Generate a field for class using kapt


#1

Does kapt support changing existing classes? If no, is it planned?

Eg. using kapt how to transform this:

package org.kotlin.test

import org.kotlin.annotationProcessor.TestAnnotation

@TestAnnotation
class SimpleClass {
    val ololo = "some value"
}

to this:

package org.kotlin.test

class SimpleClass {
    val ololo = "some value"
    val generatedFileld = "another value"
}

By the way, the example in kotlin-code-generation can generate an extension property:

package test.generated

import org.kotlin.test.SimpleClass

val SimpleClass.simpleClassName
    get() = this::class.java.simpleName

but this is not what I need because extension properties do not have a backing field.


#2

As far as I know it is not possible to change existing classes. But what you can do is create a new class which is identical to the class you want to change and add the fields you want. If you don’t mind the class to be open you can just inherit from the class you want to change.
Than in your code you just use the generated class instead. I know it is not the cleanest solution, but as far as I know it is the only one.

I think there is a java library using code generation which does change classes directly using some kind of hack, so maybe it is also possible to do this in Kotlin. Sadly I can’t remember the name of it.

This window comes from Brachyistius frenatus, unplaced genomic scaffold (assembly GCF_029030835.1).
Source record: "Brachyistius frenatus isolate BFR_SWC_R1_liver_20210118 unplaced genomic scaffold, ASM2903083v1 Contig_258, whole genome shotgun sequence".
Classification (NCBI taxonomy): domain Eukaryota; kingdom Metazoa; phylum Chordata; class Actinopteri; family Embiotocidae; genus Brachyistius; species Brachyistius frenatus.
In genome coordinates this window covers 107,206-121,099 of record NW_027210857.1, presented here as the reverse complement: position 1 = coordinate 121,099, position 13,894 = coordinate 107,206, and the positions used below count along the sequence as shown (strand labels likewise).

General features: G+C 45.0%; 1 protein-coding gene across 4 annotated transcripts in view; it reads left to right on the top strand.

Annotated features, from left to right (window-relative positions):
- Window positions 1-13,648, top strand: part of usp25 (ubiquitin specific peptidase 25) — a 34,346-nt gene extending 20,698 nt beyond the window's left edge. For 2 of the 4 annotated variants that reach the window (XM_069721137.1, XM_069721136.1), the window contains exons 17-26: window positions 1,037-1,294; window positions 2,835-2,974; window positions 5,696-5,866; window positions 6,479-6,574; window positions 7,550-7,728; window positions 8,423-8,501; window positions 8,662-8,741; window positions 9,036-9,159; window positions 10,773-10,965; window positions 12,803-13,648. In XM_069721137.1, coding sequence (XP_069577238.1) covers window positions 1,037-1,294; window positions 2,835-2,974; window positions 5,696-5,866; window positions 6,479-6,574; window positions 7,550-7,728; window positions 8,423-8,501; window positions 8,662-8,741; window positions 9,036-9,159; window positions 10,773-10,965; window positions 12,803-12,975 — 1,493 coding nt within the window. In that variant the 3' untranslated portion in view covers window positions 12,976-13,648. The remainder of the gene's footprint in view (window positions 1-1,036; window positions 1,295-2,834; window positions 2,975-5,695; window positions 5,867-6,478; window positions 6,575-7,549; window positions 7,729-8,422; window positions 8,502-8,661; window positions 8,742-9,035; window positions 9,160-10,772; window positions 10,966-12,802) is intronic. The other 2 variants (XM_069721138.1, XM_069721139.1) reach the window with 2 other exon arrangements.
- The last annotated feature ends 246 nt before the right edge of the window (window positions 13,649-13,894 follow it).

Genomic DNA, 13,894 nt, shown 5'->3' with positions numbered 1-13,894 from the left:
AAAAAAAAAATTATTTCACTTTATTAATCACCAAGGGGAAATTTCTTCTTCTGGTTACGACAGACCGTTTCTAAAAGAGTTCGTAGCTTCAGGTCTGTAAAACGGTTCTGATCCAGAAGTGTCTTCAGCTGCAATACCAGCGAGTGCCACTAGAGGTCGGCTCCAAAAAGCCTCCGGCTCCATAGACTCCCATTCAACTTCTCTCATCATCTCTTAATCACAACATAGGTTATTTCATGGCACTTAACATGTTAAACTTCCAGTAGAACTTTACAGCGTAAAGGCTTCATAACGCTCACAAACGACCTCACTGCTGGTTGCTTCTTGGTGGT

#3

Unfortunately, inheritance is not suitable for me, as I want to refer the generated field from the original class. But then the class should be abstract and have a generated implementation.

Do you refer to lombok?
They do have a nice example for @Log


#4

Yes, I was thinking about lombok. I guess you want something like the @Data or @Log annotation.

About the inheritance, I was thinking about something like this.

Your file:

package your.package.generation

import org.kotlin.annotationProcessor.TestAnnotation

@TestAnnotation
internal open class SimpleClass {
    val ololo = "some value"
}

will generate:

package your.package

class SimpleClass : your.package.generation.SimpleClass() {
    val ololo = "some value"
    val generatedFileld = "another value"
}

The only thing you would need to add manually would be all the constructors in case SimpleClass is inheriting from a different class and needs to call the super constructor.

When using SimpleClass you would always use the generated version. You can just pretend that your handwritten file does not exist.

Another thing to note: SimpleClass would still be final. If you want it to be open, you could pass as an argument to the annotation.